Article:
Monthly Archive for December, 2012

Career Advice: How To Survive The Company Holiday Party

This excellent advice from the staff at Ivy Exec.

The holiday season has arrived and many of you will face the company holiday party with a mixture of anticipation and dread – anticipation for the chance to mingle informally with colleagues and make a positive impression; dread about making a career misstep that could be a setback, if not career suicide.

Here are some simple rules to keep in mind that will maximize your enjoyment of the event and protect your professional reputation:

1. Attend:

Attendance is not optional. Plan your departure time in advance and stick to it. Arrive on time. Stay at least an hour before making an exit. Make sure any early exit is quick and discrete. On the flip side, don’t be the last to leave, either.

2. Dress For Success:

Be conservative in your sartorial selections. This is not the event to make a fashion statement. You do not want to be remembered the day after for what you wore (or didn’t…)

3. Network:

This is time to mingle and mix with colleagues from other departments and more senior managers. If you do this well, you can effectively begin building and even strengthening relationships.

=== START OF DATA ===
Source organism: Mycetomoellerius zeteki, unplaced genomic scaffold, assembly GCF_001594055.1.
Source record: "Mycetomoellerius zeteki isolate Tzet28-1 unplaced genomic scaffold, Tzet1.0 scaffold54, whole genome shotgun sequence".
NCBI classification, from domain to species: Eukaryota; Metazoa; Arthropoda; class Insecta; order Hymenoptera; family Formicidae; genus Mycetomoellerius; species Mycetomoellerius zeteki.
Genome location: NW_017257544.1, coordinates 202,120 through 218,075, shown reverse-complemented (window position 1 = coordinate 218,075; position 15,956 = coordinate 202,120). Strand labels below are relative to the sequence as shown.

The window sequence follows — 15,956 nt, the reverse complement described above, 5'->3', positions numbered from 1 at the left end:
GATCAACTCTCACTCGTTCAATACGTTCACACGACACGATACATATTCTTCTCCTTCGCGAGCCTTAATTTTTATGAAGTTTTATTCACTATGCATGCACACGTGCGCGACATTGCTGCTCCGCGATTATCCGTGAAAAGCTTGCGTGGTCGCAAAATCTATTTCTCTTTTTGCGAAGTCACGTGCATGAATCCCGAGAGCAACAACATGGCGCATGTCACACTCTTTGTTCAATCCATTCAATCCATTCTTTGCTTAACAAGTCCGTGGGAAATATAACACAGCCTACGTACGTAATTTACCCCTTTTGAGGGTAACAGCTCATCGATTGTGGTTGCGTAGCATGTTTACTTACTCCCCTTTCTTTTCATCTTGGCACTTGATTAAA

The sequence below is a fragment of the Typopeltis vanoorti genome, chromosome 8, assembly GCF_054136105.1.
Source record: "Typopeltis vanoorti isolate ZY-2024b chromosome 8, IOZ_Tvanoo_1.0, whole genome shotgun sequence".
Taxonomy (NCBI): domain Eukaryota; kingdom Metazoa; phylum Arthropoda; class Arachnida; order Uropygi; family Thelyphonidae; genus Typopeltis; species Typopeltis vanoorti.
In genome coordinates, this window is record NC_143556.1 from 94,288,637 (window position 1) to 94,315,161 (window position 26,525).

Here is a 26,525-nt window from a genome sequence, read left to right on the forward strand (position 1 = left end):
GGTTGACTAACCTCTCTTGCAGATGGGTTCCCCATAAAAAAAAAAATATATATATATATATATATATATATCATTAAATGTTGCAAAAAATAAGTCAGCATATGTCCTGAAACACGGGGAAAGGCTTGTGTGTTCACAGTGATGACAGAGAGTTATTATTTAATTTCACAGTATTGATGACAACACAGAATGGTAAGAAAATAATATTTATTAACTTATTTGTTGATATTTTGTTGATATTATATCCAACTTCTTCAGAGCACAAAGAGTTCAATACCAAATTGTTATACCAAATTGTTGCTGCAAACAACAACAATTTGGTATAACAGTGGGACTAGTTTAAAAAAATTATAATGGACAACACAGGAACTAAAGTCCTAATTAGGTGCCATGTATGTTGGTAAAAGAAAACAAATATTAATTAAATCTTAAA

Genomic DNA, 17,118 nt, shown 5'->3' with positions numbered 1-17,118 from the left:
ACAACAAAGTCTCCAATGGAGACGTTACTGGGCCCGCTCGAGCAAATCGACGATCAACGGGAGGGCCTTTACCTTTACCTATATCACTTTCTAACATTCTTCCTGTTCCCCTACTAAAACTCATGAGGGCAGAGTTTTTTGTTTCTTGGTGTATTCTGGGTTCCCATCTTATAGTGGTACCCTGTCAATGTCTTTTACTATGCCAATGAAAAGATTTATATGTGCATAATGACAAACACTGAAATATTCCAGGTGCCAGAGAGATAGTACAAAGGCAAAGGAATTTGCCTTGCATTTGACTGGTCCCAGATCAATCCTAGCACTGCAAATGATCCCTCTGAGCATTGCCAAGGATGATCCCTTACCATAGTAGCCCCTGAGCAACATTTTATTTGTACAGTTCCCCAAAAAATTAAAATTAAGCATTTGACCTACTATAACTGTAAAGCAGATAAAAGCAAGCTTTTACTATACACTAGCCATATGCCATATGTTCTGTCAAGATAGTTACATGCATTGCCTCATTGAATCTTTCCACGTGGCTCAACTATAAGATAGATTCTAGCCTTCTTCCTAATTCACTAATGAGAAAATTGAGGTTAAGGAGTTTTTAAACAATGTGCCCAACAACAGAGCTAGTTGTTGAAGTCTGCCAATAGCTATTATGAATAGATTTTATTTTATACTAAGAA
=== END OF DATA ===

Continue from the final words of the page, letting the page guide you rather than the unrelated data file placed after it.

• Do some research pre-event so you know who’s who, and think through some business relevant points you’d like to make if you have the chance.
• Be gracious and introduce anyone you bring as your guest to your colleagues.

4. Exercise self-restraint:

In this age of instantaneous social media, don’t do or say anything you wouldn’t be proud to share with the “world.”
 Don’t overdo the alcohol (e.g., pace yourself with non-alcoholic choices outnumbering alcoholic choices at least 2 to 1)
• Don’t overdo the food (e.g., probably not a good idea to stake out territory by the buffet table.)
• Don’t overdo it on the dance floor (e.g., take a pass on burning up the dance floor with your latest and greatest moves.)
• Limit “shop talk” as much as possible and engage in appropriate small talk (e.g., no gossip, off color remarks, or griping/whining/moaning )
• Do not flirt or pursue a “romantic interest” — save it for non-work related opportunities.5. Be Present:

Turn your cell phones off and be totally present in the moment. You can do this for an hour or two. Trust us!

A company holiday party is a business function that has social aspects. If you keep this fact up front and center at all times you’ll have nothing to dread and everything to gain. Just keep “moderation” as your mantra and relax and enjoy the festivities!

I wish you success with your career including a Happy Holiday and a Great 2013.

Ramon Greenwood, The Career Coach

Common Sense At Work

For more advice on how to accelerate your career during tough times participate in Ramon Greenwood’s widely read Common Sense At Work Blog. His e-book, How To Get The Pay Raise You’ve Earned is available from Amazon.



Career Advice: Learn To Trust Your Gut Reactions

Do you trust your gut reactions when it comes to making decisions?